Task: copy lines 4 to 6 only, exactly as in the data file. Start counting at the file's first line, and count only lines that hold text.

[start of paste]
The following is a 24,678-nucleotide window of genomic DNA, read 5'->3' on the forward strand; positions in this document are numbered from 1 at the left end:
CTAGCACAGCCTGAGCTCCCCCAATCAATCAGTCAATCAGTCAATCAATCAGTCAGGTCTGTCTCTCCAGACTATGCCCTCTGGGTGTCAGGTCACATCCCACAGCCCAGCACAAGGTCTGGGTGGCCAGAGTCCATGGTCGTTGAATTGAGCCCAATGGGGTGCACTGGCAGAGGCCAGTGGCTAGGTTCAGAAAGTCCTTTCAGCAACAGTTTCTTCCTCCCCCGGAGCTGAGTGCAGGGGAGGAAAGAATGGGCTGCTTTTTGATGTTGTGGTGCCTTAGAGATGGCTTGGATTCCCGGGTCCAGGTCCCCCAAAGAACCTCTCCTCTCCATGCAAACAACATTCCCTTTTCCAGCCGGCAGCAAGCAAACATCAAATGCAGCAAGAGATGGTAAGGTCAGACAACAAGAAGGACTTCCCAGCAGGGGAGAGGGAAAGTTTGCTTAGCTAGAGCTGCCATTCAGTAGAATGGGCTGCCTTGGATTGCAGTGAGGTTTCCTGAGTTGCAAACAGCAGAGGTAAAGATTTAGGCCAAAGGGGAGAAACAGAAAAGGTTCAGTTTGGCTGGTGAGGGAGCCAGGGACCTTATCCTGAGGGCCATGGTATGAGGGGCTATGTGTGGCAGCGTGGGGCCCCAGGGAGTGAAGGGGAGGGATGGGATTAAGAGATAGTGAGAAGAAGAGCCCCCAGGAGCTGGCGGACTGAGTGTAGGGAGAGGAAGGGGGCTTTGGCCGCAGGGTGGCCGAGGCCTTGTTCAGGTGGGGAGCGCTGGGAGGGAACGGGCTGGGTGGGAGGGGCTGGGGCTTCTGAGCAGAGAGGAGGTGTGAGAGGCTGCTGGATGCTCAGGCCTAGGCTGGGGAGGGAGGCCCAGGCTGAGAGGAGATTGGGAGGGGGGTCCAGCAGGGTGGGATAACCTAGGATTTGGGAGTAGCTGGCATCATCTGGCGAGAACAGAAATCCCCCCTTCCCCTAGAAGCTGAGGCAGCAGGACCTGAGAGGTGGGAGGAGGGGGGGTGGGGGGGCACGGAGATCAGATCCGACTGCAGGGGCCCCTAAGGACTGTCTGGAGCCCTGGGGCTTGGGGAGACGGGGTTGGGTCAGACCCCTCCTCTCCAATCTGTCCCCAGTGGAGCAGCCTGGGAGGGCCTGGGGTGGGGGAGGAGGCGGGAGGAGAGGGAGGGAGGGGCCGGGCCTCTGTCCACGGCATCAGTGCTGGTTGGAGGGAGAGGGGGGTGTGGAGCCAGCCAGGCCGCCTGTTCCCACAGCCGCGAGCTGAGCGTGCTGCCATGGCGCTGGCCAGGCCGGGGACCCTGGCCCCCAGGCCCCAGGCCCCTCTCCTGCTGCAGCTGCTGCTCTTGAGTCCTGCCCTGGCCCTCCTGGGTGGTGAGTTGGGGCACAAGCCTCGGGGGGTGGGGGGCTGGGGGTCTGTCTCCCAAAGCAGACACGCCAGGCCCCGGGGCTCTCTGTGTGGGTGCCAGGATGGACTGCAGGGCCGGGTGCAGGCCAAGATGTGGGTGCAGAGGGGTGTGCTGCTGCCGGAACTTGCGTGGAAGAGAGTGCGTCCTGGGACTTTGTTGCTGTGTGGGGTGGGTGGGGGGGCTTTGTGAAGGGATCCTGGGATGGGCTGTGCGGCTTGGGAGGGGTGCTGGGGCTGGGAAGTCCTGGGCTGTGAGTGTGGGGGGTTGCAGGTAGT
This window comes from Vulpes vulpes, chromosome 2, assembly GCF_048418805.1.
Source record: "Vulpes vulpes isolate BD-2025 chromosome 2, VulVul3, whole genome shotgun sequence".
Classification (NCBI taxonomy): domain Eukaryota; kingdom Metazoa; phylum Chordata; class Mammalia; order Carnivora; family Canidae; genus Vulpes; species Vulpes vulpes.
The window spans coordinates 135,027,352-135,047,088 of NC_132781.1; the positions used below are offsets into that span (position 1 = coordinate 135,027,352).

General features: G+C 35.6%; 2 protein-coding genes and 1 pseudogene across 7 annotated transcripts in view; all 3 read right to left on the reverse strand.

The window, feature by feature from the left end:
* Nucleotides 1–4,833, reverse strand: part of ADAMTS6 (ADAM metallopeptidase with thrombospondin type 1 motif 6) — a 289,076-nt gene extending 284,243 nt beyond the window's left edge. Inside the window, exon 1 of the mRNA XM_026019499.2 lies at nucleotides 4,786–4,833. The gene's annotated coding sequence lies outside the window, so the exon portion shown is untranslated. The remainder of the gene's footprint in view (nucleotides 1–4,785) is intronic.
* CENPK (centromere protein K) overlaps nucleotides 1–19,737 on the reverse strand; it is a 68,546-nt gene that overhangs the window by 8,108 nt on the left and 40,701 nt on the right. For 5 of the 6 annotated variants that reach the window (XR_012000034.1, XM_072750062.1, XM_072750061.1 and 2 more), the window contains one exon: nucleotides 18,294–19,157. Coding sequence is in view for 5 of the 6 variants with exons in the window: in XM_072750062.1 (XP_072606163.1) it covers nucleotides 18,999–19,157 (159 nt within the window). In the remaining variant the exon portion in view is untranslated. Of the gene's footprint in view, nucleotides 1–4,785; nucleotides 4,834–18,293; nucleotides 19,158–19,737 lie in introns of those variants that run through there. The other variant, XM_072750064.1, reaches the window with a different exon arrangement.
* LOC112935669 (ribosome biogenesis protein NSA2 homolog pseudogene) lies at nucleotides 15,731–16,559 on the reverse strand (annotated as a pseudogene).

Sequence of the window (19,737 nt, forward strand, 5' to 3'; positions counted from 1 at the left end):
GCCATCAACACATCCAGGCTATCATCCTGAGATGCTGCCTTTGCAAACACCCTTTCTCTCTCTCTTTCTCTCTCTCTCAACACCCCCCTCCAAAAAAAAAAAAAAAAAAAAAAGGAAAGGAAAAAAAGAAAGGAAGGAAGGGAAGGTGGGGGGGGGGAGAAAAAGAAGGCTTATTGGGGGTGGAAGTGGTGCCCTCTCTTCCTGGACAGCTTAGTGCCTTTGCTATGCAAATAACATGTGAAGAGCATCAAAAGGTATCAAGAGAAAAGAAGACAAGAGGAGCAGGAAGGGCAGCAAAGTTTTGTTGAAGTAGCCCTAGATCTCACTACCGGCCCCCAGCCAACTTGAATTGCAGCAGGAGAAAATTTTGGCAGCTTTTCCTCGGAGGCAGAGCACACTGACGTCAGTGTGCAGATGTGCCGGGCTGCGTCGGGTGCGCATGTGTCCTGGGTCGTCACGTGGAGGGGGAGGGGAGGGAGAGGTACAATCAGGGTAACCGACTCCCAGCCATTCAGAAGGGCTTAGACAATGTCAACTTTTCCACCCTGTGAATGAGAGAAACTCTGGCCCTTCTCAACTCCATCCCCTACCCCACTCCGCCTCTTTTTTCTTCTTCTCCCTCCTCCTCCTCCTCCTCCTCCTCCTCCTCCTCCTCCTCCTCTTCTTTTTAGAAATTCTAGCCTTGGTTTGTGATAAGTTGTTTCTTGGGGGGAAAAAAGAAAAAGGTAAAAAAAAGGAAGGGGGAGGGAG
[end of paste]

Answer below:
Source record: "Vulpes vulpes isolate BD-2025 chromosome 2, VulVul3, whole genome shotgun sequence".
Classification (NCBI taxonomy): domain Eukaryota; kingdom Metazoa; phylum Chordata; class Mammalia; order Carnivora; family Canidae; genus Vulpes; species Vulpes vulpes.
The window spans coordinates 135,027,352-135,047,088 of NC_132781.1; the positions used below are offsets into that span (position 1 = coordinate 135,027,352).